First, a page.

Split 2 ripe avocados in half and remove the pits. Scoop out the flesh and add it to the bowl of a food processor.    Dissolve 2 tablespoons wasabi powder in 1/4 cup water and add to the processor. Add the zest and juice of 1 lemon along with 1/2 teaspoon salt. Process until smooth and taste for seasoning. It should be mildly spicy with a smooth texture.    

Heat a large sauté pan and add 2 tablespoons butter and 2 tablespoons olive oil. Cook the breaded oysters at medium-high heat until golden, and turn. Total cooking time should be less than 5 minutes. Cook in batches, being careful not to crowd. As you remove each oyster, place it on a paper towel-lined plate.    

Serve the oysters with the avocado sauce and wedges of lemon.    

Serves 2-4.    


Purchase 1/2 pint of shucked oysters and 1/2 pint of Peconic Bay scallops.    

Cook 2 eggs until hard-cooked and set aside.    

Heat a large sauté pan and add 3 tablespoons unsalted butter. When it foams, add the oysters and cook until the edges curl, and remove. Add the scallops to the same pan and cook quickly at high heat and remove.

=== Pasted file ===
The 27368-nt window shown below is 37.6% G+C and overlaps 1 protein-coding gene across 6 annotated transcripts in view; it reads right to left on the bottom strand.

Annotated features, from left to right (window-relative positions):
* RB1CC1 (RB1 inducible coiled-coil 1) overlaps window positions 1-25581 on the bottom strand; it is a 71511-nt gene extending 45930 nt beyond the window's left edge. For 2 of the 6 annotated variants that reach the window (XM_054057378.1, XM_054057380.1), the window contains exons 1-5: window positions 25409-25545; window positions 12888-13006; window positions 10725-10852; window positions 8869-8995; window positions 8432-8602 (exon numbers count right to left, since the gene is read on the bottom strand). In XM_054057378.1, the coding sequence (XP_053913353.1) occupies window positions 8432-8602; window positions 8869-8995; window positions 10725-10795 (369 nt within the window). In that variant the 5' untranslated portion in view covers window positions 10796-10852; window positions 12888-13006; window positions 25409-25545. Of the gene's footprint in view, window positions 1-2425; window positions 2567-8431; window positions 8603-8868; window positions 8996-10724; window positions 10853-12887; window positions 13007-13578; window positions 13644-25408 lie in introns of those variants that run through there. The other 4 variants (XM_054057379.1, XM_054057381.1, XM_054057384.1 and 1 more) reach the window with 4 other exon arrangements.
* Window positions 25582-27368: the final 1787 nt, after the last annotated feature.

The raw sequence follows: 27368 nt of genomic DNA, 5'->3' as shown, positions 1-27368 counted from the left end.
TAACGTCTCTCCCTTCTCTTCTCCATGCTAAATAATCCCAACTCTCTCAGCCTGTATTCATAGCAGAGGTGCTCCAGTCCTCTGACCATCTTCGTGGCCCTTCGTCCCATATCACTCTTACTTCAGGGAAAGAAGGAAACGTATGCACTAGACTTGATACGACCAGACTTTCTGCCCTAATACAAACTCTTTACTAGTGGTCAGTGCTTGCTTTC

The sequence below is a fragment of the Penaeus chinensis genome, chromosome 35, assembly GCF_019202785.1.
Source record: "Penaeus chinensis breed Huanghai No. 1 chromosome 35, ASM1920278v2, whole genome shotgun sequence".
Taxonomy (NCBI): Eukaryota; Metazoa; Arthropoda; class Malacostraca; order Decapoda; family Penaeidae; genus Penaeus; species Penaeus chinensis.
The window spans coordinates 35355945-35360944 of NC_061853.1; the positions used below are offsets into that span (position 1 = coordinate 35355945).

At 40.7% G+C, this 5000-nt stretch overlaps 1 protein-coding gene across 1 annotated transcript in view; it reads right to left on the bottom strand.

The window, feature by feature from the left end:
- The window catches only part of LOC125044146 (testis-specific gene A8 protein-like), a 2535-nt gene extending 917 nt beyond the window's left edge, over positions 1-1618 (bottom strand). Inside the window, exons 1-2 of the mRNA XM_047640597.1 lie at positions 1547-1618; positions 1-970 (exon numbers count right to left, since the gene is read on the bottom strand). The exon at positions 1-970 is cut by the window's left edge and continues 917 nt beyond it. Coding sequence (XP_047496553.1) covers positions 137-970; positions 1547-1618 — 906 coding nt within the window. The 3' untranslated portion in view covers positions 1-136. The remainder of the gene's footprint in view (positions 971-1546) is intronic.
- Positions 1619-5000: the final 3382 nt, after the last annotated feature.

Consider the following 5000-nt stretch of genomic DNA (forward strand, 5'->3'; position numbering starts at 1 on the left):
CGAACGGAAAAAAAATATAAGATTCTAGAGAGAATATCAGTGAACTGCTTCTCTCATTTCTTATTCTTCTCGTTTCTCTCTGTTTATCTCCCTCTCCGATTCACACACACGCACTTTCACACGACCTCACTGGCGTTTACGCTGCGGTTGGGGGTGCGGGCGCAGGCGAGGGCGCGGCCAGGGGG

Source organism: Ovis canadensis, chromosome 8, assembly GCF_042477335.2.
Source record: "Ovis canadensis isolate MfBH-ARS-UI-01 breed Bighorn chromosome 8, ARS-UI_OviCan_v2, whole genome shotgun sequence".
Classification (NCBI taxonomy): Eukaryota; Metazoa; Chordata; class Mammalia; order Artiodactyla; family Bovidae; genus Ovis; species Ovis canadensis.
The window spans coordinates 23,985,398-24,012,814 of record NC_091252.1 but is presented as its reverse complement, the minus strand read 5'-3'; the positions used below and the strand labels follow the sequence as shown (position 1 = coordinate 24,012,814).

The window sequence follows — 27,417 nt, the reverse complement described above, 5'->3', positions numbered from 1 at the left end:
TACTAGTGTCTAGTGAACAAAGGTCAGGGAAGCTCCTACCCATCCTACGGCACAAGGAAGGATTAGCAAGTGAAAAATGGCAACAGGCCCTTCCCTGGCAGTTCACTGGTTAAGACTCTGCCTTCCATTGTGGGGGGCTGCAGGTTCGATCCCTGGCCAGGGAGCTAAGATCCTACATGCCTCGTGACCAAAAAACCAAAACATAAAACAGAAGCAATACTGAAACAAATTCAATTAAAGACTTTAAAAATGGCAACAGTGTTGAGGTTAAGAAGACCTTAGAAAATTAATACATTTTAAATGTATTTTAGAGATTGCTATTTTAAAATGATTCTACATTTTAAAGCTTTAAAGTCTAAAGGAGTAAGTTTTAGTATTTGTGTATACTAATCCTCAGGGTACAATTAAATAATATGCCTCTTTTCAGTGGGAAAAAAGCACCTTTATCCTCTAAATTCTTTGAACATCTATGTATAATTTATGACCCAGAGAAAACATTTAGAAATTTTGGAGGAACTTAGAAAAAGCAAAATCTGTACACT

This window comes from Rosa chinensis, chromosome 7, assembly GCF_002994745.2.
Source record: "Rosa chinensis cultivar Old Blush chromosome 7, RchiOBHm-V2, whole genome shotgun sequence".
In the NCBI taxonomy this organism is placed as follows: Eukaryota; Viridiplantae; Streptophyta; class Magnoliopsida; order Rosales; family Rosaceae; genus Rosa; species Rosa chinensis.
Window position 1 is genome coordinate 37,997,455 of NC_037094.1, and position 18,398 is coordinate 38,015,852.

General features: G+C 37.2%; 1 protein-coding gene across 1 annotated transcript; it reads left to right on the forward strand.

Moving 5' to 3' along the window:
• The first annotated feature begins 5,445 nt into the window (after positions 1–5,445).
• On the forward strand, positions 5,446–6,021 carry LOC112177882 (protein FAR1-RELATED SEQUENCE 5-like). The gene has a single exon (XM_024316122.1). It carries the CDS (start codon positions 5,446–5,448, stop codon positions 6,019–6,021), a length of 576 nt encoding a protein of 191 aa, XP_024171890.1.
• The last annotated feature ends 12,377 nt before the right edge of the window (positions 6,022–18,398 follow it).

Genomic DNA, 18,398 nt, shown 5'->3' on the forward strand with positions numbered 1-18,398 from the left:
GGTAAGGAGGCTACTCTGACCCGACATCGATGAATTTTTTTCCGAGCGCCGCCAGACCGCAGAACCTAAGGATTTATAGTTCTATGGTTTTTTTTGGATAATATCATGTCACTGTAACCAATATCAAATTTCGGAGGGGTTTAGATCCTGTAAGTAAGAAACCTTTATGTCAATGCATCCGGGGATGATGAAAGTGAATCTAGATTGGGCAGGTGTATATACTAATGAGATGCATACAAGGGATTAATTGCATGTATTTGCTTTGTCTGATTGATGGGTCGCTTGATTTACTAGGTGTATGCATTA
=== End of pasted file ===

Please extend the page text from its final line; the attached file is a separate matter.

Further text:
Add to the pan 1/2 cup minced shallots, 1 tablespoon minced garlic, 1/2 cup finely diced green pepper and 1/4 cup chopped parsley.    

Chop the hard-boiled eggs and add them to the pan along with 2 teaspoons Worcestershire sauce, 1 teaspoon Dijon mustard, 1/8 teaspoon cayenne pepper and 1 teaspoon salt.    

Add back the cooked oysters and scallops and thicken the mixture by stirring in 1 cup (or more) of crushed oyster crackers. (It should be thick but not dry.)    

Divide between individual ramekins or place in a shallow casserole. Garnish with some crushed oyster crackers and a teaspoon of paprika. Bake in the oven at 375 degrees for 15 minutes before serving.    

Serves 4-6.    

Note: Oysters are a great thing to serve at Thanksgiving dinner before serving the turkey. Serving them on the half-shell is always popular, but if you like them cooked, purchasing shucked fresh oysters is a good idea. They usually come already shucked from Chesapeake Bay and are available at our local fish markets. 

John Ross